- Voiced labiovelar gʷ became w, e. g. *gʷediūmi → uediiumi "I pray" (but Irish guidhim, Welsh gweddi "to pray").
- PIE ds, dz became /tˢ/, spelled đ, e.g. *neds-samo → neđđamon (cf. Irish nesamh "nearest", Welsh nesaf "next").
- PIE eu became ou, and later ō, e.g. *teutā → touta → tōta "tribe" (cf. Irish tuath, Welsh tud "people").
- Additionally, intervocalic /st/ became the affricate [tˢ] (alveolar stop + voiceless alveolar stop) and intervocalic /sr/ became [ðr] and /str/ became [θr]. Finally, when a labial or velar stop came before either a /t/ or /s/ the two sounds merged into the fricative [χ].
There was some areal (or genetic, see Italo-Celtic) similarity to Latin grammar, and the French historian A. Lot argued that this helped the rapid adoption of vulgar Latin in Roman Gaul.
Noun cases 
Gaulish had six or seven cases. Like Latin, Gaulish had nominative, vocative, accusative, genitive, and dative cases; however, where Latin had an ablative, Gaulish had an instrumental and may also have had a locative case. Greater epigraphical evidence attests common cases (nominative and accusative) and common stems (-o- and -a- stems) than for cases less frequently used in inscriptions, or rarer -i-, -n- and -r- stems. The following table summarizes the best-attested case endings. A blank means that the form is unattested.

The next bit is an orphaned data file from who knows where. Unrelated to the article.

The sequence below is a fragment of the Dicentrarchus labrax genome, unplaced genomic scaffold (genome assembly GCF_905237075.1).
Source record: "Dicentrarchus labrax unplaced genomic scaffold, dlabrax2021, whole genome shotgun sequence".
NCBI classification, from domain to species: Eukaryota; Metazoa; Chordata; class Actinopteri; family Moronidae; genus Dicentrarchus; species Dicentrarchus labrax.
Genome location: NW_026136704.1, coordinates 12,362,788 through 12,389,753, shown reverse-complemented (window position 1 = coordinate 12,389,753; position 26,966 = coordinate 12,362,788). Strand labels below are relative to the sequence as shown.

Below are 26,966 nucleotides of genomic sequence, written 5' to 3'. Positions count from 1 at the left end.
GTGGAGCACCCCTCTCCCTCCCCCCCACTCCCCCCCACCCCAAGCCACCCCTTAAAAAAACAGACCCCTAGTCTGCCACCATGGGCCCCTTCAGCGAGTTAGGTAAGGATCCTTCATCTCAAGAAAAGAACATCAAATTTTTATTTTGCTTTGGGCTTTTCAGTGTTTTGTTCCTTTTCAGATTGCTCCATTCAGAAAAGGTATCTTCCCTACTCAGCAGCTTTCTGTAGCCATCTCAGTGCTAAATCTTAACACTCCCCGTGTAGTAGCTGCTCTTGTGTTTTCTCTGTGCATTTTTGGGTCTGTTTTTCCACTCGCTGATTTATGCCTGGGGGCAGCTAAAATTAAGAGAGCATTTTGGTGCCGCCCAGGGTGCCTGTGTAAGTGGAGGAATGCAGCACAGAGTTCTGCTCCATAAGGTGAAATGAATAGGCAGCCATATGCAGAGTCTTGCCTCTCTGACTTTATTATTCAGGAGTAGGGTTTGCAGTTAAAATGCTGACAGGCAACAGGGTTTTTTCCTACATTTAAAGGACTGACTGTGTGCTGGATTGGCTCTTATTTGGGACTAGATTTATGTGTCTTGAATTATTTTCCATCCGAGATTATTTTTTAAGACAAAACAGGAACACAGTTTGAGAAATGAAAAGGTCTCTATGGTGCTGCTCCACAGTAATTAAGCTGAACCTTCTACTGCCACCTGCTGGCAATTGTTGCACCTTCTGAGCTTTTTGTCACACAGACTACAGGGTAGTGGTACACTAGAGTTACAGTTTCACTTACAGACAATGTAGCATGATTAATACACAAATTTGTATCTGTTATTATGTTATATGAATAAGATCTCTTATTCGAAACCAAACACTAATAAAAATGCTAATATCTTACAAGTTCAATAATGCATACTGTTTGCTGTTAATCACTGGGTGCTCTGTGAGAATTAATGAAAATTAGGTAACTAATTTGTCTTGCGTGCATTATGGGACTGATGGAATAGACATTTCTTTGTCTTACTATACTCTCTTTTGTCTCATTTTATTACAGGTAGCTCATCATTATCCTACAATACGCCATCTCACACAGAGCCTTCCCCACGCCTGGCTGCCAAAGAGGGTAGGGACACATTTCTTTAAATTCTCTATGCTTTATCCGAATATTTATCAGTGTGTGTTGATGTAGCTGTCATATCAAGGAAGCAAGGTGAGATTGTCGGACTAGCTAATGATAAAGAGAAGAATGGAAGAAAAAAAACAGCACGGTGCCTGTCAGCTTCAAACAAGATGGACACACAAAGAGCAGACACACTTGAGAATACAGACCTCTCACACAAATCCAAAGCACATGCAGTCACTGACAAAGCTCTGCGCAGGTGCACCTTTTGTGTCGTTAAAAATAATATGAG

|Nominative||tōtā||mapos||vātis||dorus||brātīr||tōtas||mapoi > mapī||vātes||doroues||brāteres|
|Dative||tōtai > tōtī||mapūi > mapū||vāte||dorou||brāteri||tōtabo||mapobo||*vātibo||doruebo||brāterebo|
In some cases a historical evolution is attested; for example, the dative singular of a-stems is -āi in the oldest inscriptions, becoming first *-ăi and finally -ī (as in Irish a-stem nouns with attenuated (slender) consonants: nom. lámh "hand, arm" (cf. Gaul. lāmā) and dat. láimh (< *lāmi; cf. Gaul. lāmāi > *lāmăi > lāmī). Further, the plural instrumental had begun to encroach on the dative plural (dative atrebo and matrebo vs. instrumental gobedbi and suiorebe), and in the modern Insular languages the instrumental form is known to have completely replaced the dative.